Recently, I've played board games in settings where someone decided to cooperate with someone else, even when the games didn't dictate any kind of cooperation or negotiation. This feels very unnatural to me, and can change the dynamics of the game completely. The rules go from simply being listed in the rulebook, with the assumption of everyone working in their own interest, to making the game open-ended.
A few weeks back, I was playing Munchkin, and toward the end of the game we ended up in a situation where two of the four players, Nate and Nick, just needed a final level to win the game. During Nate's turn, he had the opportunity to make a winning move by himself, but instead he asked Nick whether Nick would like to share the victory by making this winning move together, which Nick of course accepted. Had Nate not asked to cooperate, he hadn't won at all, because Nick had a card that could've messed up Nate's seemingly solid plan.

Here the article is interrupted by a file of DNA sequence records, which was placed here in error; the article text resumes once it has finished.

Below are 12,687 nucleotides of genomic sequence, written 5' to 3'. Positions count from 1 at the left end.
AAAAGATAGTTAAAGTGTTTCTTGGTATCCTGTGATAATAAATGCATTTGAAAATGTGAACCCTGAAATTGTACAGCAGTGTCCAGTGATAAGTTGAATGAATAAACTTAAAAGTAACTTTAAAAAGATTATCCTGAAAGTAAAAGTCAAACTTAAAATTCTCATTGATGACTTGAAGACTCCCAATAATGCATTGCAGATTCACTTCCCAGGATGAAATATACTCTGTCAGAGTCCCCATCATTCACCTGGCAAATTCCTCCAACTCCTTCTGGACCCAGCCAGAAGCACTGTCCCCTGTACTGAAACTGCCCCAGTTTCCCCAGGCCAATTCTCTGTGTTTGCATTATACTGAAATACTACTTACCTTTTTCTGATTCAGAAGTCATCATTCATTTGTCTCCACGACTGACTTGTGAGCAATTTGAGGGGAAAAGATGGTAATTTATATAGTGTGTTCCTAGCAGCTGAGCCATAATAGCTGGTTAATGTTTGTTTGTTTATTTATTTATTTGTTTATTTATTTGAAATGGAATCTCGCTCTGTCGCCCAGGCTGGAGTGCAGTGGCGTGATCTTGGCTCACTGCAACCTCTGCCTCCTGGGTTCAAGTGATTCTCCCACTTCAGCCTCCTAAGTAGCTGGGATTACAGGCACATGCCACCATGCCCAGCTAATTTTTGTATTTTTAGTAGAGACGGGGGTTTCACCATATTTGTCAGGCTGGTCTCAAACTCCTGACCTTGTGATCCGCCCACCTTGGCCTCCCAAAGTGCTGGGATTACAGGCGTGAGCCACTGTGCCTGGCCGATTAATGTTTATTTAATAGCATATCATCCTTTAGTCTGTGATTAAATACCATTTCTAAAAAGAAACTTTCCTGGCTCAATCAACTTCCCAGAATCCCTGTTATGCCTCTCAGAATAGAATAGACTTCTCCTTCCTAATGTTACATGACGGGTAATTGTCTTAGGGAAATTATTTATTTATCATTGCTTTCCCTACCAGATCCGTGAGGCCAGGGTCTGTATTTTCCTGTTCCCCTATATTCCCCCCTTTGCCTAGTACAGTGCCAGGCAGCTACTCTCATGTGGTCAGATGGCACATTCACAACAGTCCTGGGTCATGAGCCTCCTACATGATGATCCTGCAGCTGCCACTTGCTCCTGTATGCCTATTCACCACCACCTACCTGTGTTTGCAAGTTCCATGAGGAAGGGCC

I experienced another example when playing Carcassonne. Then, two of the players negotiated that "I'll help you build that city if you'll help me get out of this tricky area".
I'm undecided as to whether this type of cooperation and negotiation makes games better or worse. On the one hand, it can change every game into being about cooperation, negotiation and rapport, which may be unfair to new members of a group and to those of us who are bad negotiators.
On the other hand, it makes a game richer, by adding a layer of informal, varying rules on top of the game's basic rules. Furthermore, cooperation and negotiation are important life skills that can be honed in the playful, non-critical, safe environment of games.